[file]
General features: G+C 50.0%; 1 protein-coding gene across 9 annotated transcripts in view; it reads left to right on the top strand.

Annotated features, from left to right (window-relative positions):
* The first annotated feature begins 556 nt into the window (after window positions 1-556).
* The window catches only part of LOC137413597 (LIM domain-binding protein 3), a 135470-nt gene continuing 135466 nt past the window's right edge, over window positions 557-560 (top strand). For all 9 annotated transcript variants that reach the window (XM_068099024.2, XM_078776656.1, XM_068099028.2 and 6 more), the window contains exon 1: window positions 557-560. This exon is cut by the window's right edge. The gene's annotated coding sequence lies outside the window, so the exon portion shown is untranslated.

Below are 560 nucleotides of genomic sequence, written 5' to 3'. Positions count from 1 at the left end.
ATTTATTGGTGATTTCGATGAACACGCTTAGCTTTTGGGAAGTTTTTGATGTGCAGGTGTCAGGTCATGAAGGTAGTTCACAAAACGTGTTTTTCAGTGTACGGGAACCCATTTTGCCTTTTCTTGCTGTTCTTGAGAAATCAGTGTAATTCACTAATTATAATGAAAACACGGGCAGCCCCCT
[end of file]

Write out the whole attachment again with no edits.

General features: G+C 50.0%; 1 protein-coding gene across 9 annotated transcripts in view; it reads left to right on the top strand.

Annotated features, from left to right (window-relative positions):
* The first annotated feature begins 556 nt into the window (after window positions 1-556).
* The window catches only part of LOC137413597 (LIM domain-binding protein 3), a 135470-nt gene continuing 135466 nt past the window's right edge, over window positions 557-560 (top strand). For all 9 annotated transcript variants that reach the window (XM_068099024.2, XM_078776656.1, XM_068099028.2 and 6 more), the window contains exon 1: window positions 557-560. This exon is cut by the window's right edge. The gene's annotated coding sequence lies outside the window, so the exon portion shown is untranslated.

Below are 560 nucleotides of genomic sequence, written 5' to 3'. Positions count from 1 at the left end.
ATTTATTGGTGATTTCGATGAACACGCTTAGCTTTTGGGAAGTTTTTGATGTGCAGGTGTCAGGTCATGAAGGTAGTTCACAAAACGTGTTTTTCAGTGTACGGGAACCCATTTTGCCTTTTCTTGCTGTTCTTGAGAAATCAGTGTAATTCACTAATTATAATGAAAACACGGGCAGCCCCCT